Sgt Grit Marine Corps Merchandise

Welcome to our Marine Corps Newsletter archives. Here you can find USMC articles and memories sent in to us by fellow Jarheads and their families. Enjoy!

Sgt Grit Marine Corps Newsletter - September 4, 2003

They always said, "The Best Way to Pick a Fight with a MARINE is ask him "What Navy Base are you pulling guard duty on".

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Thanks for the huge response to last weeks survey question. Go check out the results to find out what everyone thinks is really going on in Iraq.and while you're there answer this weeks survey question about Saddam's hide out?

There have been some good posts to the bulletin board the past couple of weeks and if you haven't been in there yet - go check it out. always has something interesting to say. (See evidence below. ) Old Salts we need YOU to give some advice to those poolees so go onto the Newby/Future Marine Forum and help them out with their questions. Newbies USE this resource.

Semper fi
Sgt Grit

New Items!

Harley Davidson 3 Hole Derby Cover

Harley Davidson 5 Hole Derby Cover


1/9 is being reactivated due to the war on terrorism.


Young Marine, In the Rain, Trying to light his cigarette, a little bit "sloshed", and up walks another man, the Marine says, "hey Buddy, Do you have a light?" Sure says the man, when he lights up his lighter, the Young Marine sees a General 's Stars, on the Shoulder of the Man, Quickly he "Snaps To" & Says, I'm sorry Sir, I didn't know you were a General". That's OK Son, says the General, "Just be thankful I wasn't a 2nd Lt". With that, he lit the Marines Cigarette, returned his snappy salute & walked on down the street to his waiting limo.

They always said, "The Best Way to Pick a Fight with a MARINE is ask him "What Navy Base are you pulling guard duty on"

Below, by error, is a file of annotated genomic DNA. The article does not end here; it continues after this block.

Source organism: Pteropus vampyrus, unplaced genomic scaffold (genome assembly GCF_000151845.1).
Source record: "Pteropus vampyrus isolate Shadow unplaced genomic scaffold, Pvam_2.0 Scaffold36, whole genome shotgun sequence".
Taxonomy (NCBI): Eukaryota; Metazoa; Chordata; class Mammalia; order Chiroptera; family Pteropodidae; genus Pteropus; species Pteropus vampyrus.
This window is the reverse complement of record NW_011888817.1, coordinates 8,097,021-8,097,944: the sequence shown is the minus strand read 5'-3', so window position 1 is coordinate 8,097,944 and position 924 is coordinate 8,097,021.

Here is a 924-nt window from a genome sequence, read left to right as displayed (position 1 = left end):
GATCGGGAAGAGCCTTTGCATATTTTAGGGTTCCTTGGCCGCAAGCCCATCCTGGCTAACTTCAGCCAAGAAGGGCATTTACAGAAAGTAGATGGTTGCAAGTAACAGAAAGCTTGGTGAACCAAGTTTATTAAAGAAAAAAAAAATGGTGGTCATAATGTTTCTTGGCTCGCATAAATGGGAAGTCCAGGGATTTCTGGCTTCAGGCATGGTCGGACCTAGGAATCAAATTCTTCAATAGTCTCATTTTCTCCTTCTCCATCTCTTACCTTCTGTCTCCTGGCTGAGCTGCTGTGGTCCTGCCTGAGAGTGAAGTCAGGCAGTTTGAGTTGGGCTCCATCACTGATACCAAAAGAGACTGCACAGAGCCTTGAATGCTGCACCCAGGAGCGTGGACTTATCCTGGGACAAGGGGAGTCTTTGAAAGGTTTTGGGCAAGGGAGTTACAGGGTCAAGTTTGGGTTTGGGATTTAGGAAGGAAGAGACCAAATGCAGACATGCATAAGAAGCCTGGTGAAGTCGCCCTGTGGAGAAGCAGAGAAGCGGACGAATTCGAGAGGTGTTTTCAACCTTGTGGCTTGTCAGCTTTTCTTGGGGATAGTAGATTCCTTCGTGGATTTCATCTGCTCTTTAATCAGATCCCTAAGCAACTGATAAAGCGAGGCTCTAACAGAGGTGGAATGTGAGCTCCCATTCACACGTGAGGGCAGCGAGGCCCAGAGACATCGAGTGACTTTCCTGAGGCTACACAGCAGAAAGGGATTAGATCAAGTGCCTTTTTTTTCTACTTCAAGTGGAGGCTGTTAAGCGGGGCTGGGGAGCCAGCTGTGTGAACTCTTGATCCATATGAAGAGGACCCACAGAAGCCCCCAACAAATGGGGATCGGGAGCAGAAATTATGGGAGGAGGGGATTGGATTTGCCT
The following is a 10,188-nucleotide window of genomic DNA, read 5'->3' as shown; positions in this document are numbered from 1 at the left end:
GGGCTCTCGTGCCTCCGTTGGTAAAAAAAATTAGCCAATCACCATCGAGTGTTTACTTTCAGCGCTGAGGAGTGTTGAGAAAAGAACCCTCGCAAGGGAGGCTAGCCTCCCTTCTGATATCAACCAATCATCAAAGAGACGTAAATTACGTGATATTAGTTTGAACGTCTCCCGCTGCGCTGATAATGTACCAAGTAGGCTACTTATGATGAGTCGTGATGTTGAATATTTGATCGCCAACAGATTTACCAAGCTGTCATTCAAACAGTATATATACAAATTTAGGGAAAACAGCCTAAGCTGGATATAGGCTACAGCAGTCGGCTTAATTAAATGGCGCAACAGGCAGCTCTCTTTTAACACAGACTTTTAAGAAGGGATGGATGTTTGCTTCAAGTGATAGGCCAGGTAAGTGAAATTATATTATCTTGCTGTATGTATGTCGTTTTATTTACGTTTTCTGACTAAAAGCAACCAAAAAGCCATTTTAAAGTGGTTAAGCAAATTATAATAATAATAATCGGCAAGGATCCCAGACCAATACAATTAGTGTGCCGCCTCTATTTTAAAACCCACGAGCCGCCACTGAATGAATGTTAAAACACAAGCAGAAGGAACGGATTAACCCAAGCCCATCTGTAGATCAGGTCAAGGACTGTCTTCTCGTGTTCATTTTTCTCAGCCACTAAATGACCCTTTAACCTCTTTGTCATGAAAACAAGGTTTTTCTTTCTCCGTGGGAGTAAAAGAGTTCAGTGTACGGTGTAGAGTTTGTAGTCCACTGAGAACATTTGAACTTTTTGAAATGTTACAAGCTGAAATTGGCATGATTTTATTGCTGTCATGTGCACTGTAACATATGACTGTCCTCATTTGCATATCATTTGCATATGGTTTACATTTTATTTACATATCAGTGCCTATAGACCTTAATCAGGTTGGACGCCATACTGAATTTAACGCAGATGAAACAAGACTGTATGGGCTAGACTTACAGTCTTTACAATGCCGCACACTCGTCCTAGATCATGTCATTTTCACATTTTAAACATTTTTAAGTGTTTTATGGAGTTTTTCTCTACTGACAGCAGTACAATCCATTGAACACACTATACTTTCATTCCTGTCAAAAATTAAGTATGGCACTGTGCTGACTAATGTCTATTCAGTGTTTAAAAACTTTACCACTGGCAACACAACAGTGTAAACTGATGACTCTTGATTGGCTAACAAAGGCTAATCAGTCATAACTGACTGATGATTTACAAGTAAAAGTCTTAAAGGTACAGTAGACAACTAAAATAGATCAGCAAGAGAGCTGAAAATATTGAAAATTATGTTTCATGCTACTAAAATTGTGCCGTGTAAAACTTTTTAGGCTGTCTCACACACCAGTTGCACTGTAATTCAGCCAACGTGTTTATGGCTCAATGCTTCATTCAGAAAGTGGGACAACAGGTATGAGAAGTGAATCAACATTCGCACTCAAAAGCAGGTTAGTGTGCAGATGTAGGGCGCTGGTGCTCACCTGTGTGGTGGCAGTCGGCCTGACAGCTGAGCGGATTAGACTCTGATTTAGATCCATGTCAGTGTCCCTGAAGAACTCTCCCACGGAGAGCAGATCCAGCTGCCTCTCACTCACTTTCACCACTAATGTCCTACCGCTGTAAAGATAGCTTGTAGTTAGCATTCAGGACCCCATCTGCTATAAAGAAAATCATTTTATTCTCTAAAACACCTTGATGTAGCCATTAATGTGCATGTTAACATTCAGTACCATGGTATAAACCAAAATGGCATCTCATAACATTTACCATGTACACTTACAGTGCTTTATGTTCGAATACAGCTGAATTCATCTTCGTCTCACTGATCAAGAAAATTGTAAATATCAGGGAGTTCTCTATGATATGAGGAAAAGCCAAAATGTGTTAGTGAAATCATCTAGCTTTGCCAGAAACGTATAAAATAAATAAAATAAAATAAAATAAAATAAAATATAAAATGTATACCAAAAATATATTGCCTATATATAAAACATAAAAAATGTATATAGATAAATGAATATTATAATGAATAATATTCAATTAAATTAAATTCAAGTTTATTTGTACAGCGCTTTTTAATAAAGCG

I'm reminded of the story were Chesty and other Marine battalion commanders showed up for a dinner hosted by Gen. Almond in Korea. Chesty took one look at all the trappings that were flown in for the Army brass and departed back to the front along with all the other Marines commanders. His opinion was that if the troops don't get special treatment, then neither does the brass.

Semper Fi
Graig M.


Gentlemen: This is a great loss to this country, our beloved Corps and especially to the family of General Davis. His foresight and bravery allowed many of us to return from the frozen hell of Chosin safely to our families. He will be greatly missed by all. A toast to General Davis, may he find peace with his Lord.



Yo Grit, When did Marines start wearing name tapes over the pockets of cammies (name tape over the right pocket, "U.S. Marines" tape over the left)? I think the left tape should say "U.S.M.C." Anyway, in my opinion, it all looks too much like the Army, Navy and whatnot. I went to boot camp at Parris Island in 1975. At that time, we were still wearing the green utility uniform with the iron-on EGA and "USMC" on the left shirt pocket. We were allowed to put this insignia on about week 9 or 10. One recruit in my platoon had the temerity to ask a drill instructor why we didn't have names on these uniforms.The drill instructor pointed to his own left breast pocket and said,"You see this Eagle, Globe, Anchor and USMC, boy?" "Sir, yes, sir!" The drill instructor said,"That's all the identification you need."

Semper fi, Chip Taylor, LCpl (1975-1977)